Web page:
Rising at daybreak the next morning, instead of keeping the direct road down to Hillsboro, about fifty-five miles, I had to turn to my left, among three roads that centered at Bell's Mill, and, directing my course in a north direction, entered the New Garden settlement of Quakers in about sixteen or eighteen miles, considerably above Guilford Courthouse,
A search in the NC Archives of Randolph County land grants , after its formation in 1778 and prior to May 1781, yielded two locations of interest. One was on Rocky Creek and some distance from Deep River. The other was in the SE corner of Randolph County, which seems too far away from the roads described by Guilford Dudley. It might be fruitful to search for William Searcy land grants in Guilford County prior to the formation of Randolph County in 1778.
NBBAS:Three P. 235-7: (Note: This is mistakenly identified with Legat's Bridge (Rockfish))
Captain David Fanning received word from his scouts that there was a force of Whigs thirty miles away and they were assembling to attack him. He took seventeen of his men and rode all night to do a preemptive strike. At 10 o’clock the next morning he struck the enemy camp of Captain Fletcher. Fletcher’s twenty-five Cumberland County militiamen returned fire for about ten minutes then retreated, leaving behind four killed and one captured. Fletcher took three wounded men with him. Fanning captured eighteen horses from the militia and only had one man wounded. The wounded man was Daniel Campbell, who later died.
After the fight Fanning learned that Lieutenant Colonel Guilford Dudley was coming from Greene’s camp in Camden. Dudley had served with distinction at the battle of Hobkirk’s Hill and had been discharged by Greene on May 10th. His men were returning home with their baggage wagons and had light cavalry escorting them.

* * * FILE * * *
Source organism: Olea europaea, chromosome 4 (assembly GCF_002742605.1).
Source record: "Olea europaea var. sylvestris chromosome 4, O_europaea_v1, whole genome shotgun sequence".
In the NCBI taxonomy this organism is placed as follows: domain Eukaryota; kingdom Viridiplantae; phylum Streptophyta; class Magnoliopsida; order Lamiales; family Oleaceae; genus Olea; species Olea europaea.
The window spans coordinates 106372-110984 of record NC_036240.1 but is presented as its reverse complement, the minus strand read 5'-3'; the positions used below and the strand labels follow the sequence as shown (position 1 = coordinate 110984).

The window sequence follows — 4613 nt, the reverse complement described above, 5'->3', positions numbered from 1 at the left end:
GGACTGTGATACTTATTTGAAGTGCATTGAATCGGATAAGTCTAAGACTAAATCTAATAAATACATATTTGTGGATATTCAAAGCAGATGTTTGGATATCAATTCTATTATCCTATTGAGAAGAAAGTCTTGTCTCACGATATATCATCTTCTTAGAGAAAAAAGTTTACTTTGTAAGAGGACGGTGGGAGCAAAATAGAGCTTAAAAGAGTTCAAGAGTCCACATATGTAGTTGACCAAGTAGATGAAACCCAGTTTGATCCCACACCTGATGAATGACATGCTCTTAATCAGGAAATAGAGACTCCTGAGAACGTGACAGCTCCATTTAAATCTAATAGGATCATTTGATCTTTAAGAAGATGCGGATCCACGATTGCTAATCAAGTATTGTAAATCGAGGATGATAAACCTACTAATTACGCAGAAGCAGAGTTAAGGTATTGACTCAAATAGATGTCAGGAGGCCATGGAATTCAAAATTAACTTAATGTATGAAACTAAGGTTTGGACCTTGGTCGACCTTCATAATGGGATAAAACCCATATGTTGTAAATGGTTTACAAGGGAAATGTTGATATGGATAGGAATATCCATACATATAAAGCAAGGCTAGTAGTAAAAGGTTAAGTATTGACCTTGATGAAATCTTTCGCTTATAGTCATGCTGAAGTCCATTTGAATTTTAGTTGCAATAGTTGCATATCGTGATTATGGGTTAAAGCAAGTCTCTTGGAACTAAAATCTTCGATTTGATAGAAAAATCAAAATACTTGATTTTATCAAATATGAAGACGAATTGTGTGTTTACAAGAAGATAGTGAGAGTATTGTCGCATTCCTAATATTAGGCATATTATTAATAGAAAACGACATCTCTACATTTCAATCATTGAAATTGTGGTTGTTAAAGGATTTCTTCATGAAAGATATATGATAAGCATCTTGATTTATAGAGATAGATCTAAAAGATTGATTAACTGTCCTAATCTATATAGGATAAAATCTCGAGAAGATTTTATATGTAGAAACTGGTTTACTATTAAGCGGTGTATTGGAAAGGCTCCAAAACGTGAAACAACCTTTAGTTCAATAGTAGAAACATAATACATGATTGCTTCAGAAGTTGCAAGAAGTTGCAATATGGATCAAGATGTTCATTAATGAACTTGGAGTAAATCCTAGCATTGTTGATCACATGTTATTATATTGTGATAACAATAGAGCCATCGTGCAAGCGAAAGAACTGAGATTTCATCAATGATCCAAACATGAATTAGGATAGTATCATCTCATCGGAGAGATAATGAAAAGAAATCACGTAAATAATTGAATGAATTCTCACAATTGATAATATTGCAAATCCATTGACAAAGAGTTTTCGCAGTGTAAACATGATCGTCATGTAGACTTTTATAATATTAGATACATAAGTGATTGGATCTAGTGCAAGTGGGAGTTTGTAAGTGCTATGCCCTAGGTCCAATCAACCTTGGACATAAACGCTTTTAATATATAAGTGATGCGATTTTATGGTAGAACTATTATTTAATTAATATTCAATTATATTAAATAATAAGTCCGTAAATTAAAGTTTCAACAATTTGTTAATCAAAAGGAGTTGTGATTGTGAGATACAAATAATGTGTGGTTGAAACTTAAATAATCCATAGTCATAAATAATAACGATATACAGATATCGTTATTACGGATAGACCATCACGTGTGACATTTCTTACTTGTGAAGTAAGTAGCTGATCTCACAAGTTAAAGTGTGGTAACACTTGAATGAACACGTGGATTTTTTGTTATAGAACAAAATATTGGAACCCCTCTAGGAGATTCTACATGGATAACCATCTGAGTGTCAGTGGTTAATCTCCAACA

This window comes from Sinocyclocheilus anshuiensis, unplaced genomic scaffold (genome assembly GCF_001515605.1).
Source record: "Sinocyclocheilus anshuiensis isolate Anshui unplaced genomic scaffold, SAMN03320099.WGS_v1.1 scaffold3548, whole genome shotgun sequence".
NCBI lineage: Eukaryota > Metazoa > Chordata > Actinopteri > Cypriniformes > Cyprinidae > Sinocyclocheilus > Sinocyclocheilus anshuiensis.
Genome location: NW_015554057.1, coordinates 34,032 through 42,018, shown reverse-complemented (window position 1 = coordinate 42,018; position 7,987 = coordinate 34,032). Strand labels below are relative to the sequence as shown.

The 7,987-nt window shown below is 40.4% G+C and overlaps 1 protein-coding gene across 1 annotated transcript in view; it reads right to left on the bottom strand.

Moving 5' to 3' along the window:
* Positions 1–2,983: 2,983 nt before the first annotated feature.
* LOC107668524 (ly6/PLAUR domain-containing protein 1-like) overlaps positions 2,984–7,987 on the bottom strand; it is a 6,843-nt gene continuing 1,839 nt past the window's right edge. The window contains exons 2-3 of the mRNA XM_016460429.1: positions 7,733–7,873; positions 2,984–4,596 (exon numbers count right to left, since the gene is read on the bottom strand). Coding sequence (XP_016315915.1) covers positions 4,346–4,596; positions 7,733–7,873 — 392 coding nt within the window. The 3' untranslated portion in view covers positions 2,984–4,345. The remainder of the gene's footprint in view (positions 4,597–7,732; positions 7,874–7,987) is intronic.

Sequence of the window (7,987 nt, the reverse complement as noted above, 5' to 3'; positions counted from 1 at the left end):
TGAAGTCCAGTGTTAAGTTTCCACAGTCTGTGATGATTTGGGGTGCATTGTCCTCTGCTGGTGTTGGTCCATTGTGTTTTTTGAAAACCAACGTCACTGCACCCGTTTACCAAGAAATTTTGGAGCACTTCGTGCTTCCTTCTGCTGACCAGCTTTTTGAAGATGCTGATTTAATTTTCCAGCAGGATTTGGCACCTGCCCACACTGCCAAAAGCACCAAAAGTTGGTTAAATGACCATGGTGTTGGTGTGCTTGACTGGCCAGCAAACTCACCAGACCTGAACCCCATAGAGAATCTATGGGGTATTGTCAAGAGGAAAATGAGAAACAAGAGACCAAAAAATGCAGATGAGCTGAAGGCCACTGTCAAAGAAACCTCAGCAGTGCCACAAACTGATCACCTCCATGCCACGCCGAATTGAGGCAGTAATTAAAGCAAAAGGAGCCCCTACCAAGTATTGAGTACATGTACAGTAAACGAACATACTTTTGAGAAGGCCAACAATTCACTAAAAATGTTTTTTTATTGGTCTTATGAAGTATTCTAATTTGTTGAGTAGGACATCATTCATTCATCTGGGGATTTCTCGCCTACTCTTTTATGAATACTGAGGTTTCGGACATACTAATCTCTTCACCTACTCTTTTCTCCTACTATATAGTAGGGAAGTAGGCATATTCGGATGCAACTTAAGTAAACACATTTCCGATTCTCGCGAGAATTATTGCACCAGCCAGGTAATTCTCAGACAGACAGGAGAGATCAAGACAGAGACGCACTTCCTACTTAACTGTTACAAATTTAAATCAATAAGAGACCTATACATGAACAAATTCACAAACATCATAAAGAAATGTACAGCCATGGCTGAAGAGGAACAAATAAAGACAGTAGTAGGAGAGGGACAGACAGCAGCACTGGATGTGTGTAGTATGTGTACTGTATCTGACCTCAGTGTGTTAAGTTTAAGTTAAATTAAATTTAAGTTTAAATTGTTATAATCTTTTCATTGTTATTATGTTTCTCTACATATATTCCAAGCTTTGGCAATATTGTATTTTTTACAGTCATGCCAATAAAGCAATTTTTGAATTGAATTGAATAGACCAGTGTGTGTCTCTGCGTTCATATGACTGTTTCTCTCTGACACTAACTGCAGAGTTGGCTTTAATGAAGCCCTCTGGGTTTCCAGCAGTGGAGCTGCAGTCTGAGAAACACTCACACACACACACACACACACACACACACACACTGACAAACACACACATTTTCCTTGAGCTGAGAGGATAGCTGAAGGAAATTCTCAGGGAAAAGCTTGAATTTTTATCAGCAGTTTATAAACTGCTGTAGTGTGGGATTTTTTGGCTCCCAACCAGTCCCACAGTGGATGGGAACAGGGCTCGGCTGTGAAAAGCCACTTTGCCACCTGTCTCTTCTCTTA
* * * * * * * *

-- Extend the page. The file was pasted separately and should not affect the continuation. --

Fanning placed his men in an ambush site on the side of the road and waited. After a long wait he decided to see where Dudley was, so he took one other man and rode down the road to conduct a reconnaissance. After riding a mile and a half he ran into Colonel Dudley’s force with their baggage wagon. Fanning turned and sped back to his men with Dudley’s dragoons hot on his heels.
When Fanning reached his men Dudley’s dragoons attempted to fire their pistols several times, but the weapons misfired. Fanning’s men rose from the roadside and fired, killing five of the cavalrymen. Dudley’s dragoons fled with Fanning’s mounted militia in pursuit.
After a two and a half mile chase they captured three of Dudley’s men, the baggage wagon valued at “1,000 Sterling” and nine horses. Fanning decided to break off the pursuit and take his valuable cargo to Cox’s Mill. The baggage was mainly the possessions of Colonel James Read of the Continental Army.
Fanning’s continuous attack on the supply lines to Greene’s army was similar to what Francis Marion had done to Cornwallis’s lines of communication during the latter half of 1780. If Britain had won the war Fanning probably would have been known as one of the greatest partisans of the war.